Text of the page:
Those include a definition of the system of Governance as Republican (article 2.1); the religion of the President of the Republic is Islam (article 3.1); that Islam is the main source of legislation (article 3.2); that the State shall respect all religions in their practices as long as it does not violate the public policy (article 3.3); Arabic is the official language of the State (article 4). Article 7 provides for the constitutional oath of the President, which ensures that the latter shall aim to achieve the unity of the Arab “Umma”. Further, the political system shall be based on the principle of political diversity and the political parties shall contribute to the national political life (article 8). The new Constitution guarantees as well the cultural diversity of the Syrian community (article 9).
Private property is protected by the State (article 15). Taxes and other duties shall only be imposed by Law on an equal basis in the aim to achieve equality and social justice (Article 18).
The society is based on the respect of the principles of economic justice, freedom, equality and the human dignity of every person (article 19). The State shall protect the marriage, motherhood and childhood and will make appropriate circumstances available for the youngsters to increase their capacities (article 20). Right to health was also provided for and the State shall ensure the appropriate means for its citizens to for prevention and treatment against diseases (article 22). The State shall eradicate all obstacles that prohibit women from participating in the society (article 23), no clear reference is made though on the equality between genders. The economic principles further refer to the protection of the environment, equality in employment before public institutions, and equal development of the various regions that form the Syrian Arab Republic.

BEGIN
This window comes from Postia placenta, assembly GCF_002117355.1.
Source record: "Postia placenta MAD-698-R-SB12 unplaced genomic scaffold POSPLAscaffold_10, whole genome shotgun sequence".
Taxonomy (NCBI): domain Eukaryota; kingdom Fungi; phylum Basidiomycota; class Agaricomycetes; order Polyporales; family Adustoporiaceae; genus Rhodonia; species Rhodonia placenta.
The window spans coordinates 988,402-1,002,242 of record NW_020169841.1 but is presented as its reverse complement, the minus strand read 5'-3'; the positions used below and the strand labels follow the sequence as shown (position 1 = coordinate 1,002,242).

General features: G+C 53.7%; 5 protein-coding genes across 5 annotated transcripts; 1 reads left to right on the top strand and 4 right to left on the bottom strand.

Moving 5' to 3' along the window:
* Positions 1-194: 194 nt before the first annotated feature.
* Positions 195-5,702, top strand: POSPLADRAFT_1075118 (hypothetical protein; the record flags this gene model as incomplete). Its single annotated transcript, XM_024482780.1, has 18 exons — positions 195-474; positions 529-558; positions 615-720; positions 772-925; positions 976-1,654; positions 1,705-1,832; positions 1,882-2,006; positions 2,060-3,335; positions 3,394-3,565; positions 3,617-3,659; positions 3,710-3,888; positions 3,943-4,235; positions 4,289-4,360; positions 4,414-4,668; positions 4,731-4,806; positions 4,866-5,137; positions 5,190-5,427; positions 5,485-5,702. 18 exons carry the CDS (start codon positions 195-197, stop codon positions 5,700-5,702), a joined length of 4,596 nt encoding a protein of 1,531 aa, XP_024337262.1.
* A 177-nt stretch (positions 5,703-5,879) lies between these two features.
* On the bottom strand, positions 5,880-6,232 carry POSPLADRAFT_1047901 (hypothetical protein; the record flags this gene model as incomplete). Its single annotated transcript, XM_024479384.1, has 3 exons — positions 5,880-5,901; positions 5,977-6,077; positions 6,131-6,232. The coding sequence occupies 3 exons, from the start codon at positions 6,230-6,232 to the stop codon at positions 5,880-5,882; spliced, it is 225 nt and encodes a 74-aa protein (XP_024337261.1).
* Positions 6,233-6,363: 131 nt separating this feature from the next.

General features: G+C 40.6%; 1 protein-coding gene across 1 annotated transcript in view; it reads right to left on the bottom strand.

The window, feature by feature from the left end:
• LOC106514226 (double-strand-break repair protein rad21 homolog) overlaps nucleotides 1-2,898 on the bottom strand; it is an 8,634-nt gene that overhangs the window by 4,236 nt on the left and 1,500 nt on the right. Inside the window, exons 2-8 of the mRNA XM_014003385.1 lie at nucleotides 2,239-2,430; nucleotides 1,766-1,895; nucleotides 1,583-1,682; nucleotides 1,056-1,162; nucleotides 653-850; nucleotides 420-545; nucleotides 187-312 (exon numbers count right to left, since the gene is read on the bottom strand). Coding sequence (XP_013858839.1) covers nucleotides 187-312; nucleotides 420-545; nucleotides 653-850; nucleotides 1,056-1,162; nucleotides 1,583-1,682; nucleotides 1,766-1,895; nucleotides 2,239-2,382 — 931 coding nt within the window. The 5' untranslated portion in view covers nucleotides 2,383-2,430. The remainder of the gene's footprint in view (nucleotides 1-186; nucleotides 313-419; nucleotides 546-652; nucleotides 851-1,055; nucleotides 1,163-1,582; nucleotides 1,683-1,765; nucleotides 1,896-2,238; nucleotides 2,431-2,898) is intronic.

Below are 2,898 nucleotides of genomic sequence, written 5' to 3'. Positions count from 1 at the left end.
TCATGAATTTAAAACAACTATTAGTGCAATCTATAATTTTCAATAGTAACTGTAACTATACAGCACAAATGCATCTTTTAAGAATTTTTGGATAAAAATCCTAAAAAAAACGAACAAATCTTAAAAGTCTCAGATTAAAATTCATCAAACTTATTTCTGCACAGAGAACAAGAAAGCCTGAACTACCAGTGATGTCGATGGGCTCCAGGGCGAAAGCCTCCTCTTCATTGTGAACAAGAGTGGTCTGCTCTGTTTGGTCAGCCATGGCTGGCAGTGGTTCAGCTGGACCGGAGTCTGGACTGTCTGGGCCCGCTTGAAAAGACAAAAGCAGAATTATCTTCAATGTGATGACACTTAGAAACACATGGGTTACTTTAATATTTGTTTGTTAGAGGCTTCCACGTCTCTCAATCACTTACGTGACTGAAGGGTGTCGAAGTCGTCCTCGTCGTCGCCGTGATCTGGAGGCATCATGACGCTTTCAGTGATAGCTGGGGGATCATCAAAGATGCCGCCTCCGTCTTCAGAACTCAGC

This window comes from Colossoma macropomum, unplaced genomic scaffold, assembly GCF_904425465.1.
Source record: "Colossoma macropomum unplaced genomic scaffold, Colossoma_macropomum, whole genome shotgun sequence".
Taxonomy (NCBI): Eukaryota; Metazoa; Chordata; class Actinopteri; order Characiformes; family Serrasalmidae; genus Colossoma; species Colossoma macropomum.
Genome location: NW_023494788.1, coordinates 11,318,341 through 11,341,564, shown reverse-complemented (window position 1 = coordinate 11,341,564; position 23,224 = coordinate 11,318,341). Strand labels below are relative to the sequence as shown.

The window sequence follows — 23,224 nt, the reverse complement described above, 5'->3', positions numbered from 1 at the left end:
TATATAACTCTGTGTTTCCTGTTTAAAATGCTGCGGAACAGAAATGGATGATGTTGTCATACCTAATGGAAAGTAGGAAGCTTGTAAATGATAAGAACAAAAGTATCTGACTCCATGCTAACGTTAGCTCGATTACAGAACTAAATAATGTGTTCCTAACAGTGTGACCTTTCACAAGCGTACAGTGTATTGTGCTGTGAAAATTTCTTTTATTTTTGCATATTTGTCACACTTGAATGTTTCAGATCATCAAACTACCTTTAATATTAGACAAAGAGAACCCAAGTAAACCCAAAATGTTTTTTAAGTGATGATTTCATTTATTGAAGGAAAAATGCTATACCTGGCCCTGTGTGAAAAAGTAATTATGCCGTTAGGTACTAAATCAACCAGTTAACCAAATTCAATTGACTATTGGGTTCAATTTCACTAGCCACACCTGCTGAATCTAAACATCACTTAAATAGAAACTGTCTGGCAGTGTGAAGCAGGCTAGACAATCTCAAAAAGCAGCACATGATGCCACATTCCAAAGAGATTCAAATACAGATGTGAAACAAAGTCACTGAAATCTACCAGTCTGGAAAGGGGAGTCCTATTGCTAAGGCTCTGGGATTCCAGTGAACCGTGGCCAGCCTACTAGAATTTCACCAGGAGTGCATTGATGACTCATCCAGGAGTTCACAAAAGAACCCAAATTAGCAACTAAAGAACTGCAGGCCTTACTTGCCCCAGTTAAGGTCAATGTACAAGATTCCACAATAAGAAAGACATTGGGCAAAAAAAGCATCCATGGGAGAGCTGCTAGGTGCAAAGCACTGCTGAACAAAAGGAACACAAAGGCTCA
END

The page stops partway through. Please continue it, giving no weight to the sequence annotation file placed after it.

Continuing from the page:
The right to education is guaranteed by the State and shall be subsidized in all of its stages. The law shall govern the situations of paid education at universities and governmental institutions (article 29). Primary education shall be mandatory and the State shall supervise private educational institutions (article 29). Archeological sites, historic, cultural and other works of art shall be protected by the State (article 32).
Rights and Liberties
Personal freedom, dignity, security and equal opportunities shall be preserved by the State. Citizenship is a major principle that enshrines the rights and obligations that each citizen enjoys and practice according to the Law (article 33). No discrimination shall be made on the basis of gender, origin, language, religion or ideology. Each citizen has the right to contribute to the economic, social, political and cultural Law, which shall be organized by Law (article 34). Privacy and housing shall be protected by Law (article 36), including the secrecy of communication by post and other electronic means (article 37). The extradition of citizens is prohibited by Law. Further, the Constitution provides for the right to work for every citizen and the State shall be in charge of making employment available. Wages in that regard shall be paid according to the services provided and shall not be below the minimum wage fixed by the Law (article 40). In addition, freedom of religion, expression, press and assembly is guaranteed by the State (articles 42 to 44). Military service is mandatory under the constitution (article 46). The constitution also provides for the right and obligation of every citizen to elect his representatives (article 49).